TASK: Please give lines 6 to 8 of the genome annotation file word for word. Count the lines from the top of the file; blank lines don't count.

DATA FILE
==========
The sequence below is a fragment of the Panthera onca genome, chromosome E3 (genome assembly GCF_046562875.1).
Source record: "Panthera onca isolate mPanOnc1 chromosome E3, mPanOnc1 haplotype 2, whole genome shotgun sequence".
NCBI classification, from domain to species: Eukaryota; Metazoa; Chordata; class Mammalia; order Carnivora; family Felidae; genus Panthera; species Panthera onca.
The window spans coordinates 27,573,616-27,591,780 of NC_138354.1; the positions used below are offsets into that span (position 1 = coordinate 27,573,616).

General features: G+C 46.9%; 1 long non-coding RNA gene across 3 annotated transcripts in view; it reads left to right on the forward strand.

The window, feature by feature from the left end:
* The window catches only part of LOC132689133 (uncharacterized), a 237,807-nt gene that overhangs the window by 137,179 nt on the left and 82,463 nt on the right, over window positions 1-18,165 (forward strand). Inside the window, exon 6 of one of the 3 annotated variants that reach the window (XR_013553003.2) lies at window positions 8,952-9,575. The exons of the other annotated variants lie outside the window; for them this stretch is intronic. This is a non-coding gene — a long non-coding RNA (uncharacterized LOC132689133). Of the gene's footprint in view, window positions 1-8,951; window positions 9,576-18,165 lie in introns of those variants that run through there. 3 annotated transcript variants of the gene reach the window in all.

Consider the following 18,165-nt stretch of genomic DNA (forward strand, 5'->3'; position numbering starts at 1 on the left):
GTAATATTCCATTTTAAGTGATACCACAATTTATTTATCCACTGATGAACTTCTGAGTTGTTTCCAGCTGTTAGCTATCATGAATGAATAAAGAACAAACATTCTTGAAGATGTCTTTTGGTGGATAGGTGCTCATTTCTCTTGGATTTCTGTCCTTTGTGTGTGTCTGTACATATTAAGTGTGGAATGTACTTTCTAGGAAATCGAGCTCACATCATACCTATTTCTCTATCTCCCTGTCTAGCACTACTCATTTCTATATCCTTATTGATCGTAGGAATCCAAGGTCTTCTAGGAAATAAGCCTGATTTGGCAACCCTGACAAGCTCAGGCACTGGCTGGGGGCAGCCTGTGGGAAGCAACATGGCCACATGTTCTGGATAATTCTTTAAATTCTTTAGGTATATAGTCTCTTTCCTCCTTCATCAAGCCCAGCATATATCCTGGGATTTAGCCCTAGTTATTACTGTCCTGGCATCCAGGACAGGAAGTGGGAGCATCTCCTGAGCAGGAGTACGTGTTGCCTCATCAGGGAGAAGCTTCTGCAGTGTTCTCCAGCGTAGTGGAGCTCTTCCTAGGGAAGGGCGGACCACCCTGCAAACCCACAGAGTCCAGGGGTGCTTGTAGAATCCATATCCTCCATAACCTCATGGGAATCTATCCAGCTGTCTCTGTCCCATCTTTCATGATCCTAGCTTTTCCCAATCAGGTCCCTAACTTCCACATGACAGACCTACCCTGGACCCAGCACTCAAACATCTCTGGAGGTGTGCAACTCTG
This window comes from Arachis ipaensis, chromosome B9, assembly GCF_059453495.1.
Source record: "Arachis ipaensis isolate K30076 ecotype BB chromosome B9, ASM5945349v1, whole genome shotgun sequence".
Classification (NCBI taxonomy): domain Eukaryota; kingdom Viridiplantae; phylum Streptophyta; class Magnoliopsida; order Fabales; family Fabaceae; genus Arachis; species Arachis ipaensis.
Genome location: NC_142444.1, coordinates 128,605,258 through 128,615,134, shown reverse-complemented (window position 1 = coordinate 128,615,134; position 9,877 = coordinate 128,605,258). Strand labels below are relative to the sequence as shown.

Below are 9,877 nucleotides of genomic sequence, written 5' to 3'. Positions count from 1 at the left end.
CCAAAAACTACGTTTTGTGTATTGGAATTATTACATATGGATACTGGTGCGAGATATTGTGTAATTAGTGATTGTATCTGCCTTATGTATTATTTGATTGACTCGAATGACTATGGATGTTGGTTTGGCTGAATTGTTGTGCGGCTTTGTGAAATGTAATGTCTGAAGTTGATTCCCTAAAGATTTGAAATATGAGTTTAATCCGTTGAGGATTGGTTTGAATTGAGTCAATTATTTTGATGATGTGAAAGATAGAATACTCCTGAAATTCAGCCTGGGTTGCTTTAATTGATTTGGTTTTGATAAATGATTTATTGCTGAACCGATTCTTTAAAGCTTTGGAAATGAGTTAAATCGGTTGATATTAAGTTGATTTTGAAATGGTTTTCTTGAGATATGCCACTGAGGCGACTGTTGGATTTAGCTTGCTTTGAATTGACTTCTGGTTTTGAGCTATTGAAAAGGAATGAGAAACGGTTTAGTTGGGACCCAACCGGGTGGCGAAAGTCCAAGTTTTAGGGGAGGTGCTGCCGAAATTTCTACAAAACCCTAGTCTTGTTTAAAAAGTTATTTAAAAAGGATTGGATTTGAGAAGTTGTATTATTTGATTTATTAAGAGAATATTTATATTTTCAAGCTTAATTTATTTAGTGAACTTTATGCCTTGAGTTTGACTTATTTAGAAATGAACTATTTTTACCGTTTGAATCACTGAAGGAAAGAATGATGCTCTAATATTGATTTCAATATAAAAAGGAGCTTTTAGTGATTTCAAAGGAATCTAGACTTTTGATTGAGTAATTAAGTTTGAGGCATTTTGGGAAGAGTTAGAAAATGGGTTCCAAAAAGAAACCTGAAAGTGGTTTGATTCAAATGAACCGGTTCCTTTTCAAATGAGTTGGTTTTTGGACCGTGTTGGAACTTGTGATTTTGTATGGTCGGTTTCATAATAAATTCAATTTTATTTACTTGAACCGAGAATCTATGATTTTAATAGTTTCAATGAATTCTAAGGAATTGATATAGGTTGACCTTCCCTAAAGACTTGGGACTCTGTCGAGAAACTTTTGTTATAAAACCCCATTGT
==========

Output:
The window, feature by feature from the left end:
* The window catches only part of LOC132689133 (uncharacterized), a 237,807-nt gene that overhangs the window by 137,179 nt on the left and 82,463 nt on the right, over window positions 1-18,165 (forward strand). Inside the window, exon 6 of one of the 3 annotated variants that reach the window (XR_013553003.2) lies at window positions 8,952-9,575. The exons of the other annotated variants lie outside the window; for them this stretch is intronic. This is a non-coding gene — a long non-coding RNA (uncharacterized LOC132689133). Of the gene's footprint in view, window positions 1-8,951; window positions 9,576-18,165 lie in introns of those variants that run through there. 3 annotated transcript variants of the gene reach the window in all.

Consider the following 18,165-nt stretch of genomic DNA (forward strand, 5'->3'; position numbering starts at 1 on the left):